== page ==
Rineke Dijkstra Exhibition at Marian Goodman Gallery

20 October 2015 — 19 December 2015
Marian Goodman Gallery, West 57th Street, New York City, New York, Verenigde Staten New York City Show on map | add to calendar
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From October 20 until December 19, the Marian Goodman Gallery hosts an exhibition by Dutch artist Rineke Dijkstra. In the South Gallery, Dijkstra will present her work “The Gymschool, St. Petersburg,” a three channel video installation originally commissioned for “Manifesta,” the European Biennial of Contemporary Art 2014. This will be the first US presentation of “The Gymschool, St. Petersburg.”

The Gymschool, St. Petersburg 3 channel HD video installation, surround sound; 15 min 16 sec Courtesy of the artist and Marian Goodman Gallery Photo credit (for the installation views): Rebecca Fanuele

About Rineke Dijkstra and “The Gymschool”

Beginning with her photographic portraits in 1991 and video portraits in 1996, Rineke Dijkstra’s work has often captured transitional moments within the stage of identity formation from childhood adolescence. In “The Gymschool” Dijkstra highlights these qualities and reveals how physical gestures and forms allow us to decipher the emotional composition of young gymnasts in training at a school in St. Petersburg.  The fundamental concept in “The Gymschool” is rehearsal. In the film, elements resurface that have fascinated Dijkstra throughout her career: control, the line between posing and being yourself, and ways of showing human emotion through abstract forms.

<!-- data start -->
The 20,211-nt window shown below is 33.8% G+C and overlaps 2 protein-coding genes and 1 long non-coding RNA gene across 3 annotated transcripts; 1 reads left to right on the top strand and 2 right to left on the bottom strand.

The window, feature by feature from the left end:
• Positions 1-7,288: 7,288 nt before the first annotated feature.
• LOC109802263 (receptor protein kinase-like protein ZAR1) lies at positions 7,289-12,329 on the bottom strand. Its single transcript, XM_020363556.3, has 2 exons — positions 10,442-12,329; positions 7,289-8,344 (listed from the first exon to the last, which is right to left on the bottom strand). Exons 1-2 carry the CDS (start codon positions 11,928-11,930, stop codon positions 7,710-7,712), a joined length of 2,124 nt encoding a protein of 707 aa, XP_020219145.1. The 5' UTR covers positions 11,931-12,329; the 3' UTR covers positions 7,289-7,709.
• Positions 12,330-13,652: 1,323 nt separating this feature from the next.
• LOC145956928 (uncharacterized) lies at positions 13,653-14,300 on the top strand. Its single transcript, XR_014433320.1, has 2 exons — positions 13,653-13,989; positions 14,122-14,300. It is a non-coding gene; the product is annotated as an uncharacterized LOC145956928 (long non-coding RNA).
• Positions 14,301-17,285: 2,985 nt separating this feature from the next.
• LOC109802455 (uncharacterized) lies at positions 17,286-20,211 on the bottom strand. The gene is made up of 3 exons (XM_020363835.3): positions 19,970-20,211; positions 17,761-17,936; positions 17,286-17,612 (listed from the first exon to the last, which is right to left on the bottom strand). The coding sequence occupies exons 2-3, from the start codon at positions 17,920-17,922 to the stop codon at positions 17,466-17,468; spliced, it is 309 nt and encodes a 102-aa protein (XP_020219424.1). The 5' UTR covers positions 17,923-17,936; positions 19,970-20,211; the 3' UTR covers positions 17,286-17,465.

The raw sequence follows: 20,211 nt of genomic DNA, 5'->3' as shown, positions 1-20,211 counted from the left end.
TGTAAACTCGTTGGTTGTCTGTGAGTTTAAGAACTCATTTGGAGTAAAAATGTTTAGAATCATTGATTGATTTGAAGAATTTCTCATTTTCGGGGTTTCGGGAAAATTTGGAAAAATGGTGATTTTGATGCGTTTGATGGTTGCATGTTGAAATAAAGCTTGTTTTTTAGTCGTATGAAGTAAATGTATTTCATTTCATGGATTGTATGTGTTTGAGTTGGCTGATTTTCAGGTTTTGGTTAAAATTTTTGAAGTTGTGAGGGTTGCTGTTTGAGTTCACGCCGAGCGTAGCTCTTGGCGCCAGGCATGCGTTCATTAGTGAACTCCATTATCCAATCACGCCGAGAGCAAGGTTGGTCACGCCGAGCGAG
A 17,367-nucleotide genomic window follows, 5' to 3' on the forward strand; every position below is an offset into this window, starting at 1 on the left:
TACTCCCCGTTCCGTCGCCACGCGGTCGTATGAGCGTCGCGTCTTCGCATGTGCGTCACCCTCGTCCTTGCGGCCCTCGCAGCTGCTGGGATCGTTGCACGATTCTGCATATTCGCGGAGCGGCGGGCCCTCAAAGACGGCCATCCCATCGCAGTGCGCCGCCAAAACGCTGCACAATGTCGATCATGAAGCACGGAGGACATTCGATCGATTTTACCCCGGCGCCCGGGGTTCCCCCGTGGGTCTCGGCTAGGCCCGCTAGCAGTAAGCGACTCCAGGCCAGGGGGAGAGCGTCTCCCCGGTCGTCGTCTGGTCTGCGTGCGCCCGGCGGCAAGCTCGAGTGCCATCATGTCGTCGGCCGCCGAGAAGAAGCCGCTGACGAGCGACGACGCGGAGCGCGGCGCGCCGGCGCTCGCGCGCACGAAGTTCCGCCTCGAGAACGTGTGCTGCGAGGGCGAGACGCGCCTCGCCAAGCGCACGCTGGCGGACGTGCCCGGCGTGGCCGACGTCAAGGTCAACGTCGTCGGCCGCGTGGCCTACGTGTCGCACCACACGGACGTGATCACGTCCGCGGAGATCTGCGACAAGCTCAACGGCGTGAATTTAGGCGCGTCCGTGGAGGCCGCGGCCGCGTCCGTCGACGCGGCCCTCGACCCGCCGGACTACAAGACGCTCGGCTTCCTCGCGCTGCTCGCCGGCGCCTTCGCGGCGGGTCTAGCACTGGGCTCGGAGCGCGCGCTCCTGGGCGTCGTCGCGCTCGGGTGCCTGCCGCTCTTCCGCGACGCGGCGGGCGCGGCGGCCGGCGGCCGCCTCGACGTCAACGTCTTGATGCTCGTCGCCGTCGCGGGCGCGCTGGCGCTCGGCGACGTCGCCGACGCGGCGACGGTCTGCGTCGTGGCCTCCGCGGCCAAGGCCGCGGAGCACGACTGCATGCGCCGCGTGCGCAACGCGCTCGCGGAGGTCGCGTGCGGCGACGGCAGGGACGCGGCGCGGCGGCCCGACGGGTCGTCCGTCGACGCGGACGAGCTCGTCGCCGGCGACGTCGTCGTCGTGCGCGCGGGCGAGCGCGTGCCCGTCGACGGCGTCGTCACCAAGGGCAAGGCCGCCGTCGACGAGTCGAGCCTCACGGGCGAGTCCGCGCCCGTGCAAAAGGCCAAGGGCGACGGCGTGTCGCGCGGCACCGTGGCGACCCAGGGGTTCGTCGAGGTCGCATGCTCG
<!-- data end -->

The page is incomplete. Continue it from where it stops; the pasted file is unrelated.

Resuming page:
To film “The Gymschool,” Dijkstra went to the Zhemchuzhina Olympic School in St. Petersburg. The school trains girls in rhythmic gymnastics, an Olympic sport that is like a cross between gymnastics and ballet. Practitioners are expected to assume almost inhuman poses while suppressing all forms of emotion. A unique tension is hereby created; the gymnasts must make their bodies as expressive as possible, but they are not supposed to have personal emotions. Yet the viewer of “The Gymschool” will notice small imperfections that betray humanity; a leg that will not lift, a face that turns a shade too red, or a girl’s flash of pride after a superbly executed routine. For Dijkstra, these moments not only reveal potent dilemmas of humanity, beauty, and perfection, but are also examples that show that the greatest art always emerges where the surface begins to burst, where perfection begins to crack, where contradictory emotions converge into a single compelling image.